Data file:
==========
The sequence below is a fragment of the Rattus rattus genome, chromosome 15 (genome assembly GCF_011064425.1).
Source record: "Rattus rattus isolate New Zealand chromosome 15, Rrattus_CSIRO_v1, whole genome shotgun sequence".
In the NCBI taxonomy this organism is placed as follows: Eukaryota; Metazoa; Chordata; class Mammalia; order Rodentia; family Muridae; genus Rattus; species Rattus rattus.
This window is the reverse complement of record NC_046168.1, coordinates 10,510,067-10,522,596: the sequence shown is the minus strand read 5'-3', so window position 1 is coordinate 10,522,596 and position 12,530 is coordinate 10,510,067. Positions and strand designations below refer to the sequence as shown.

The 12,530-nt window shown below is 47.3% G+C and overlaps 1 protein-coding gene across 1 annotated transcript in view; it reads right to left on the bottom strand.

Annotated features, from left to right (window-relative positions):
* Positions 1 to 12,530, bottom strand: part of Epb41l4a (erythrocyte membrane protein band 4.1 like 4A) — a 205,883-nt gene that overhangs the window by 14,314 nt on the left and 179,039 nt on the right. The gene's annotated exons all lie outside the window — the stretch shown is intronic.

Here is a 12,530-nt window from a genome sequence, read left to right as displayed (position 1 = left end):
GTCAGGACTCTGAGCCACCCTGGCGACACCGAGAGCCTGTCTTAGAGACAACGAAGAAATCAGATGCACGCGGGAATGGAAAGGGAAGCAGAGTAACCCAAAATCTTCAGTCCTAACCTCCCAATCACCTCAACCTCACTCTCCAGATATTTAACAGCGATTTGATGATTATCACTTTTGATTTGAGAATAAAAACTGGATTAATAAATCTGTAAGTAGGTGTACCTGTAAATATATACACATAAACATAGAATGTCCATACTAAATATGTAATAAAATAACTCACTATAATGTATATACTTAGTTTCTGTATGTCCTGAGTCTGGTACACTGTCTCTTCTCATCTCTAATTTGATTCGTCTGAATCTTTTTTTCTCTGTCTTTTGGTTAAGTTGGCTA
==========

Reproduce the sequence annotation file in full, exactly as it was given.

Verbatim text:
The sequence below is a fragment of the Rattus rattus genome, chromosome 15 (genome assembly GCF_011064425.1).
Source record: "Rattus rattus isolate New Zealand chromosome 15, Rrattus_CSIRO_v1, whole genome shotgun sequence".
In the NCBI taxonomy this organism is placed as follows: Eukaryota; Metazoa; Chordata; class Mammalia; order Rodentia; family Muridae; genus Rattus; species Rattus rattus.
This window is the reverse complement of record NC_046168.1, coordinates 10,510,067-10,522,596: the sequence shown is the minus strand read 5'-3', so window position 1 is coordinate 10,522,596 and position 12,530 is coordinate 10,510,067. Positions and strand designations below refer to the sequence as shown.

The 12,530-nt window shown below is 47.3% G+C and overlaps 1 protein-coding gene across 1 annotated transcript in view; it reads right to left on the bottom strand.

Annotated features, from left to right (window-relative positions):
* Positions 1 to 12,530, bottom strand: part of Epb41l4a (erythrocyte membrane protein band 4.1 like 4A) — a 205,883-nt gene that overhangs the window by 14,314 nt on the left and 179,039 nt on the right. The gene's annotated exons all lie outside the window — the stretch shown is intronic.

Here is a 12,530-nt window from a genome sequence, read left to right as displayed (position 1 = left end):
GTCAGGACTCTGAGCCACCCTGGCGACACCGAGAGCCTGTCTTAGAGACAACGAAGAAATCAGATGCACGCGGGAATGGAAAGGGAAGCAGAGTAACCCAAAATCTTCAGTCCTAACCTCCCAATCACCTCAACCTCACTCTCCAGATATTTAACAGCGATTTGATGATTATCACTTTTGATTTGAGAATAAAAACTGGATTAATAAATCTGTAAGTAGGTGTACCTGTAAATATATACACATAAACATAGAATGTCCATACTAAATATGTAATAAAATAACTCACTATAATGTATATACTTAGTTTCTGTATGTCCTGAGTCTGGTACACTGTCTCTTCTCATCTCTAATTTGATTCGTCTGAATCTTTTTTTCTCTGTCTTTTGGTTAAGTTGGCTA